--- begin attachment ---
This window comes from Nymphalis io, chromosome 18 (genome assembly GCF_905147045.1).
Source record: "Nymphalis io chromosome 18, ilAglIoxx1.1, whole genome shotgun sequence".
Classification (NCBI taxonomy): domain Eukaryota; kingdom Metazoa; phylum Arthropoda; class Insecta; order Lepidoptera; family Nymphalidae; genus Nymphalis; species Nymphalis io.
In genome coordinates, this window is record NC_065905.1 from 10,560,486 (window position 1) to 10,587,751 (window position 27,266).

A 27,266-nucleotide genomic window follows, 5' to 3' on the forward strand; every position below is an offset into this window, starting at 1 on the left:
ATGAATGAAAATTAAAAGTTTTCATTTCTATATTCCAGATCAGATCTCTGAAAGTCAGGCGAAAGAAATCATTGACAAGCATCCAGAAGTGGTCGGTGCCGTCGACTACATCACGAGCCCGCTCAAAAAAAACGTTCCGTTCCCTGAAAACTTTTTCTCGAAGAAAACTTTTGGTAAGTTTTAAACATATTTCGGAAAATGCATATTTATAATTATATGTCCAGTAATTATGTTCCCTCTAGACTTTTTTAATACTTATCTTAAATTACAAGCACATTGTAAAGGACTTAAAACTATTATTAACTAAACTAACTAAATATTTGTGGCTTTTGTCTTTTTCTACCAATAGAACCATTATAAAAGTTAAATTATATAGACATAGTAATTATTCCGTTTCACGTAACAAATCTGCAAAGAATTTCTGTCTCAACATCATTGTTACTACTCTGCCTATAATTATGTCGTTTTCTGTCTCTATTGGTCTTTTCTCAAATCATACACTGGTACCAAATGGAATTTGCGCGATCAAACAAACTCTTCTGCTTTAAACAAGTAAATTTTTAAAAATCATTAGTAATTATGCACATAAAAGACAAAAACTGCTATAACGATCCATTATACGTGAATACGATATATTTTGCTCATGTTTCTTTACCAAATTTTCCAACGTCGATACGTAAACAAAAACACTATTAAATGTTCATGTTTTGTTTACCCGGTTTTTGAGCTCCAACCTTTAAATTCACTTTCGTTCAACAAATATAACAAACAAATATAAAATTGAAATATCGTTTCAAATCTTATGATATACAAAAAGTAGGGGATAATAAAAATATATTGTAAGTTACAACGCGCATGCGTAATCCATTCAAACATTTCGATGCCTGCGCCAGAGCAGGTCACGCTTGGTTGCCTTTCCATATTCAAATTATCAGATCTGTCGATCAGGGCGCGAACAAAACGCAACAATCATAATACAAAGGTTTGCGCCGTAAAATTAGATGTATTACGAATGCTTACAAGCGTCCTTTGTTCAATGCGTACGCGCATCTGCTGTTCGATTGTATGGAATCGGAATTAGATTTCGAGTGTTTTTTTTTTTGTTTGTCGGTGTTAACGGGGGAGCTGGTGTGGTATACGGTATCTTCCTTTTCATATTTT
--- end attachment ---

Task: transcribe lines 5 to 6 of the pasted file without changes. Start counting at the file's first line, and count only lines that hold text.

A 27,266-nucleotide genomic window follows, 5' to 3' on the forward strand; every position below is an offset into this window, starting at 1 on the left:
ATGAATGAAAATTAAAAGTTTTCATTTCTATATTCCAGATCAGATCTCTGAAAGTCAGGCGAAAGAAATCATTGACAAGCATCCAGAAGTGGTCGGTGCCGTCGACTACATCACGAGCCCGCTCAAAAAAAACGTTCCGTTCCCTGAAAACTTTTTCTCGAAGAAAACTTTTGGTAAGTTTTAAACATATTTCGGAAAATGCATATTTATAATTATATGTCCAGTAATTATGTTCCCTCTAGACTTTTTTAATACTTATCTTAAATTACAAGCACATTGTAAAGGACTTAAAACTATTATTAACTAAACTAACTAAATATTTGTGGCTTTTGTCTTTTTCTACCAATAGAACCATTATAAAAGTTAAATTATATAGACATAGTAATTATTCCGTTTCACGTAACAAATCTGCAAAGAATTTCTGTCTCAACATCATTGTTACTACTCTGCCTATAATTATGTCGTTTTCTGTCTCTATTGGTCTTTTCTCAAATCATACACTGGTACCAAATGGAATTTGCGCGATCAAACAAACTCTTCTGCTTTAAACAAGTAAATTTTTAAAAATCATTAGTAATTATGCACATAAAAGACAAAAACTGCTATAACGATCCATTATACGTGAATACGATATATTTTGCTCATGTTTCTTTACCAAATTTTCCAACGTCGATACGTAAACAAAAACACTATTAAATGTTCATGTTTTGTTTACCCGGTTTTTGAGCTCCAACCTTTAAATTCACTTTCGTTCAACAAATATAACAAACAAATATAAAATTGAAATATCGTTTCAAATCTTATGATATACAAAAAGTAGGGGATAATAAAAATATATTGTAAGTTACAACGCGCATGCGTAATCCATTCAAACATTTCGATGCCTGCGCCAGAGCAGGTCACGCTTGGTTGCCTTTCCATATTCAAATTATCAGATCTGTCGATCAGGGCGCGAACAAAACGCAACAATCATAATACAAAGGTTTGCGCCGTAAAATTAGATGTATTACGAATGCTTACAAGCGTCCTTTGTTCAATGCGTACGCGCATCTGCTGTTCGATTGTATGGAATCGGAATTAGATTTCGAGTGTTTTTTTTTTTGTTTGTCGGTGTTAACGGGGGAGCTGGTGTGGTATACGGTATCTTCCTTTTCATATTTT